MCAA Government Affairs Update: The Latest Developments Impacting Our Industry

June 7, 2024

As part of its ongoing commitment to protecting your livelihood and setting the stage for a bright future, MCAA has secured the services of Longbow Public Policy Group to advise our MCAA Government Affairs Committee (GAC). GAC Chair, Jim Gaffney will be passing along information relative to our industry on a regular basis.

On Friday, June 7, 2024 MCAA Lobbying Firm, Longbow Public Policy Group provided the following information:

MCAA Issues and Interests 

Project Labor Agreements

HELP Ranking Member Cassidy Issues Report Accusing Biden Administration of “Aiding Political Backers at the Expense of American Workers” 

As we continue to engage with various congressional committees with jurisdiction over the MCAA’s priority issues, we wanted to be sure the GAC was aware that on May 29th, during the Memorial Day recess week, Senate Health, Education, Labor, and Pensions (HELP) Committee Ranking Member Bill Cassidy (R-LA) released a report accusing the Biden Administration of weaponizing its “executive authority over U.S. labor and employment policy to strip workers of opportunity, flexibility, pay, and protection against discrimination, in a bid to court the political backing of large labor unions.” 

In the report, Cassidy cites several examples of this “weaponization,” included FAR Council regulations implementing President Biden’s Executive Order expanding the federal government’s use of project labor agreements and DOL’s final rule modernizing Davis-Bacon prevailing wage. Cassidy characterized the PLA rule and the Davis-Bacon Modernization Rule as favors to unions meant to “ensure that government dollars easily flow to contractors that hire union labor, follow union work rules, and pay into union defined benefit and pension plans. Cassidy’s report also complained about the Department of Labor’s (DOL) final independent contractor rule, which he says “dismantles the gig economy and jeopardizes the ability of 27 million Americans to work as independent contractors.”  The Ranking Member also attacked the National Labor Relations Board’s final joint employer rule and DOL’s new “Worker Walkaround Rule,” which he says “allows outside union officials to inject themselves into workplaces that have not voted to be represented by the union.” Cassidy also decried the Office of Labor-Management Standards’ rescission of Trump-era financial disclosure rules for union-related trusts, which he said “will result in unchecked union corruption.”  The full report is available here. The report is notable because it reflects the view of the Senator likely to chair the Senate HELP committee on many MCAA issues care about should Republicans win control of the Senate in November.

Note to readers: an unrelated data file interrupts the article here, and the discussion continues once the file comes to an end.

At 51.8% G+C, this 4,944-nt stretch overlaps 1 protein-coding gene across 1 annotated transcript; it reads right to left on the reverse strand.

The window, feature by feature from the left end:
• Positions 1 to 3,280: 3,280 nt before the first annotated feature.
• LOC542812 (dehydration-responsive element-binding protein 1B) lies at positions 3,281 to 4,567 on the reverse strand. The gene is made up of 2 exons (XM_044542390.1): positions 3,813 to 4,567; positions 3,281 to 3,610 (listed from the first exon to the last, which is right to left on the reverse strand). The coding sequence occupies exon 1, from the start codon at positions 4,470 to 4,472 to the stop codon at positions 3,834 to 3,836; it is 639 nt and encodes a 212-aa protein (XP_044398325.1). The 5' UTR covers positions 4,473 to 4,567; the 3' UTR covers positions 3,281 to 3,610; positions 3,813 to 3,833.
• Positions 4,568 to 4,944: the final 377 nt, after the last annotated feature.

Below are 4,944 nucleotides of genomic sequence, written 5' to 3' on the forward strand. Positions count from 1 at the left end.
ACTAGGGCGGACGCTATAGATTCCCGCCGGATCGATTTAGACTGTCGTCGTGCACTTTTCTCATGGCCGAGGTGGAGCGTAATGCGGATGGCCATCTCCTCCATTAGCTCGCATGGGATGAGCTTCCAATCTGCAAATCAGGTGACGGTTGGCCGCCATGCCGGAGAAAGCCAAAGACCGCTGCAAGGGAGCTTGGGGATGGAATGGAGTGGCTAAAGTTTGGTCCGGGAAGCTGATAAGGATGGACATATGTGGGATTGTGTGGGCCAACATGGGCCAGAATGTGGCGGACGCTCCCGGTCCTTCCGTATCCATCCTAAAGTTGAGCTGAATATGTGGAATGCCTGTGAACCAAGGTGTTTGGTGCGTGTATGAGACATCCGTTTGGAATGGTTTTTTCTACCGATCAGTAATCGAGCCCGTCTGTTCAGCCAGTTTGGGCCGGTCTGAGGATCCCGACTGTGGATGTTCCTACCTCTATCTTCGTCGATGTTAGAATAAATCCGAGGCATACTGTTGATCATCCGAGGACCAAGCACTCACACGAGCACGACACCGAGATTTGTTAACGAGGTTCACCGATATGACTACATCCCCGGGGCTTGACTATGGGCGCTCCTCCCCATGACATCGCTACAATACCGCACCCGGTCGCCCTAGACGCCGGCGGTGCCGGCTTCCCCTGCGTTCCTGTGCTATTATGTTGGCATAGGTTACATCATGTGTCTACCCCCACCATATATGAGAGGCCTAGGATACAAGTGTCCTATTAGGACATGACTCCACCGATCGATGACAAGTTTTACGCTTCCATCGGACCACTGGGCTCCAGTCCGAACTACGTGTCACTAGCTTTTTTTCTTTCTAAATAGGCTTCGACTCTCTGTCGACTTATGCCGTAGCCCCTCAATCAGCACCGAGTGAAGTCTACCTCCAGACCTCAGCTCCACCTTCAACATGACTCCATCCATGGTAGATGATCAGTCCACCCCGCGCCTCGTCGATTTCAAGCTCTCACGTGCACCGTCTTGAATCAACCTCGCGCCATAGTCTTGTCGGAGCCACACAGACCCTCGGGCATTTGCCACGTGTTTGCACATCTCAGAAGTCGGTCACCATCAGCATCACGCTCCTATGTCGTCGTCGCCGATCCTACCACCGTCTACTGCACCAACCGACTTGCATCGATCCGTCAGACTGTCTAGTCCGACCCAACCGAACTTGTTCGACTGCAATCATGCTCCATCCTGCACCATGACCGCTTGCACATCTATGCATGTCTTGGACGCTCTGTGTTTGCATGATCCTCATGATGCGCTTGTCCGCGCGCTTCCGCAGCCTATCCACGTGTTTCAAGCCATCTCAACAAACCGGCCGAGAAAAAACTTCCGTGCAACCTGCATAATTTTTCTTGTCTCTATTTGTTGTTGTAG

Davis-Bacon Federal Prevailing Wage

This week, in addition continuing our outreach to oppose the Congressional Review Act (CRA) resolution to rescind the MCAA-supported final Davis-Bacon rule, we were rallying against the amendment Rep. Gosar filed on the NDAA bill when it is considered on the House floor.  We are hopeful we can dissuade he House Rules Committee from considering this amendment, but we are not taking any chances and are preparing for a battle if it is made in order. The strong, bipartisan votes against other anti-Davis-Bacon amendments this Congress gives us good insight into where we need to lobby to achieve a good outcome if Gosar’s amendment does make the cut to be considered.

Registered Apprenticeship

DOL Advisory Committee on Apprenticeship Holds Meeting to Start 2024-2026 Term